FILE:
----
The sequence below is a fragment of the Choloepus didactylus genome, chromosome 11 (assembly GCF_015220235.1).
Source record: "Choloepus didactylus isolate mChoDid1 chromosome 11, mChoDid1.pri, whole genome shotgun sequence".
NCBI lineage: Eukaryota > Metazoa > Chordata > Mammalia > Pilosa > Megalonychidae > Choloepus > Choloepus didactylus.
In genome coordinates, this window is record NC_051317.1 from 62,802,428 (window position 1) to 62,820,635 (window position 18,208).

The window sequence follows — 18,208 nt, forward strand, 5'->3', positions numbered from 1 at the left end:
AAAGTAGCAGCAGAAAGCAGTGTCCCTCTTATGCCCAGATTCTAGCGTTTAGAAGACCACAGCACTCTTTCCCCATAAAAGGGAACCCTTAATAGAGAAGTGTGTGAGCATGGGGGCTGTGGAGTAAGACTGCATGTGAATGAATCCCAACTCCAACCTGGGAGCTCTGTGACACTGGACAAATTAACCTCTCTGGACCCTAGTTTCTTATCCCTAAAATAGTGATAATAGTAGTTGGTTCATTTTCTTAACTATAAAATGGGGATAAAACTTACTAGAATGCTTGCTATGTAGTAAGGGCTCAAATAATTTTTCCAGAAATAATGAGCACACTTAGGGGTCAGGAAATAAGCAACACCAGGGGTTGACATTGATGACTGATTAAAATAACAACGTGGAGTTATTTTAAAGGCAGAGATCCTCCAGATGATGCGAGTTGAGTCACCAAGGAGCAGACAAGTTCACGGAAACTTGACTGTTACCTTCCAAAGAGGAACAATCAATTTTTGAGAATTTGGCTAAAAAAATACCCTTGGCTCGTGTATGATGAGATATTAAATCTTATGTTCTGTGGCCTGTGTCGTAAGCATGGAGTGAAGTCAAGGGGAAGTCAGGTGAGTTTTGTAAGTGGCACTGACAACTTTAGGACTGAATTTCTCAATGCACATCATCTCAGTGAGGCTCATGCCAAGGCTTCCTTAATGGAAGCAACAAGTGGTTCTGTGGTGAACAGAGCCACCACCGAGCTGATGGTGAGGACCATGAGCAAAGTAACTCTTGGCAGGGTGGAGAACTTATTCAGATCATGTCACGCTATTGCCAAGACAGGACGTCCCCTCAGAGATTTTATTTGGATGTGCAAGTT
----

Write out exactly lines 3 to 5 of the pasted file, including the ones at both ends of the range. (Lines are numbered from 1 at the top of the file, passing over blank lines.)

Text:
NCBI lineage: Eukaryota > Metazoa > Chordata > Mammalia > Pilosa > Megalonychidae > Choloepus > Choloepus didactylus.
In genome coordinates, this window is record NC_051317.1 from 62,802,428 (window position 1) to 62,820,635 (window position 18,208).

The window sequence follows — 18,208 nt, forward strand, 5'->3', positions numbered from 1 at the left end: